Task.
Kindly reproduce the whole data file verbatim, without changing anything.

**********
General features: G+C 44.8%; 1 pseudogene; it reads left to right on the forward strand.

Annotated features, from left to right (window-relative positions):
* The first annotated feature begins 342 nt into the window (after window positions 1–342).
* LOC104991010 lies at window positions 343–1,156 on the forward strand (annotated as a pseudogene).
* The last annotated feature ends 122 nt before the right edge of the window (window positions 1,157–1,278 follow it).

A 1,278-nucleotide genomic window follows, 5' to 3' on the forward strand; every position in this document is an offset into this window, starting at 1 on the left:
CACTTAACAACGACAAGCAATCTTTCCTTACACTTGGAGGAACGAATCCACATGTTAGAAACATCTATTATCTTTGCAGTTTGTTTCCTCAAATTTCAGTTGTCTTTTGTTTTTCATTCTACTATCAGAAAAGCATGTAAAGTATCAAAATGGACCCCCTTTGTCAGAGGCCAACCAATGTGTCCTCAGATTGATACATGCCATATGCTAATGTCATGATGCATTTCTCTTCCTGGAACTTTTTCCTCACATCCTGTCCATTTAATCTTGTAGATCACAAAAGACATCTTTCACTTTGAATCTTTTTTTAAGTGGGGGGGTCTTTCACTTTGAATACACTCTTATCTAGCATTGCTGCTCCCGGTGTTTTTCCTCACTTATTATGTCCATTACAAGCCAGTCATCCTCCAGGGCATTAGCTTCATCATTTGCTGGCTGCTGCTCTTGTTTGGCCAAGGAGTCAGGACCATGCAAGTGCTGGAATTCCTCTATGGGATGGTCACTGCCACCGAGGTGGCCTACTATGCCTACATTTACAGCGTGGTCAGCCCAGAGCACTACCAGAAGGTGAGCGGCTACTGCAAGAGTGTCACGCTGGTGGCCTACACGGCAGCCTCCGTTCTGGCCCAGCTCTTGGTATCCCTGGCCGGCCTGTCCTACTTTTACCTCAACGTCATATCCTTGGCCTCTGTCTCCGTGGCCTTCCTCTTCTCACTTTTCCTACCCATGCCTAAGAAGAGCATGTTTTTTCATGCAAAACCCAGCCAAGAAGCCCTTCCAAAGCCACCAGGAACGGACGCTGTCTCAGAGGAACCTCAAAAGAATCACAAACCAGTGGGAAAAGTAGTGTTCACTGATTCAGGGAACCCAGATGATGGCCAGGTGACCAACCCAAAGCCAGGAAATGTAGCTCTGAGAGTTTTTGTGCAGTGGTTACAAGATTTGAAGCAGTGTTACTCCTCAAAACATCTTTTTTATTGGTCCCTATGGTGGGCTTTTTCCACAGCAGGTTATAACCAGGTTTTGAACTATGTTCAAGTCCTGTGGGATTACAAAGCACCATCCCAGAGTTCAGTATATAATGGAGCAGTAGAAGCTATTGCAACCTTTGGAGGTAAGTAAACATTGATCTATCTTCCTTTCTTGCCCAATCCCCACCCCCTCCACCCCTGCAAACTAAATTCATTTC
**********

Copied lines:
General features: G+C 44.8%; 1 pseudogene; it reads left to right on the forward strand.

Annotated features, from left to right (window-relative positions):
* The first annotated feature begins 342 nt into the window (after window positions 1–342).
* LOC104991010 lies at window positions 343–1,156 on the forward strand (annotated as a pseudogene).
* The last annotated feature ends 122 nt before the right edge of the window (window positions 1,157–1,278 follow it).

A 1,278-nucleotide genomic window follows, 5' to 3' on the forward strand; every position in this document is an offset into this window, starting at 1 on the left:
CACTTAACAACGACAAGCAATCTTTCCTTACACTTGGAGGAACGAATCCACATGTTAGAAACATCTATTATCTTTGCAGTTTGTTTCCTCAAATTTCAGTTGTCTTTTGTTTTTCATTCTACTATCAGAAAAGCATGTAAAGTATCAAAATGGACCCCCTTTGTCAGAGGCCAACCAATGTGTCCTCAGATTGATACATGCCATATGCTAATGTCATGATGCATTTCTCTTCCTGGAACTTTTTCCTCACATCCTGTCCATTTAATCTTGTAGATCACAAAAGACATCTTTCACTTTGAATCTTTTTTTAAGTGGGGGGGTCTTTCACTTTGAATACACTCTTATCTAGCATTGCTGCTCCCGGTGTTTTTCCTCACTTATTATGTCCATTACAAGCCAGTCATCCTCCAGGGCATTAGCTTCATCATTTGCTGGCTGCTGCTCTTGTTTGGCCAAGGAGTCAGGACCATGCAAGTGCTGGAATTCCTCTATGGGATGGTCACTGCCACCGAGGTGGCCTACTATGCCTACATTTACAGCGTGGTCAGCCCAGAGCACTACCAGAAGGTGAGCGGCTACTGCAAGAGTGTCACGCTGGTGGCCTACACGGCAGCCTCCGTTCTGGCCCAGCTCTTGGTATCCCTGGCCGGCCTGTCCTACTTTTACCTCAACGTCATATCCTTGGCCTCTGTCTCCGTGGCCTTCCTCTTCTCACTTTTCCTACCCATGCCTAAGAAGAGCATGTTTTTTCATGCAAAACCCAGCCAAGAAGCCCTTCCAAAGCCACCAGGAACGGACGCTGTCTCAGAGGAACCTCAAAAGAATCACAAACCAGTGGGAAAAGTAGTGTTCACTGATTCAGGGAACCCAGATGATGGCCAGGTGACCAACCCAAAGCCAGGAAATGTAGCTCTGAGAGTTTTTGTGCAGTGGTTACAAGATTTGAAGCAGTGTTACTCCTCAAAACATCTTTTTTATTGGTCCCTATGGTGGGCTTTTTCCACAGCAGGTTATAACCAGGTTTTGAACTATGTTCAAGTCCTGTGGGATTACAAAGCACCATCCCAGAGTTCAGTATATAATGGAGCAGTAGAAGCTATTGCAACCTTTGGAGGTAAGTAAACATTGATCTATCTTCCTTTCTTGCCCAATCCCCACCCCCTCCACCCCTGCAAACTAAATTCATTTC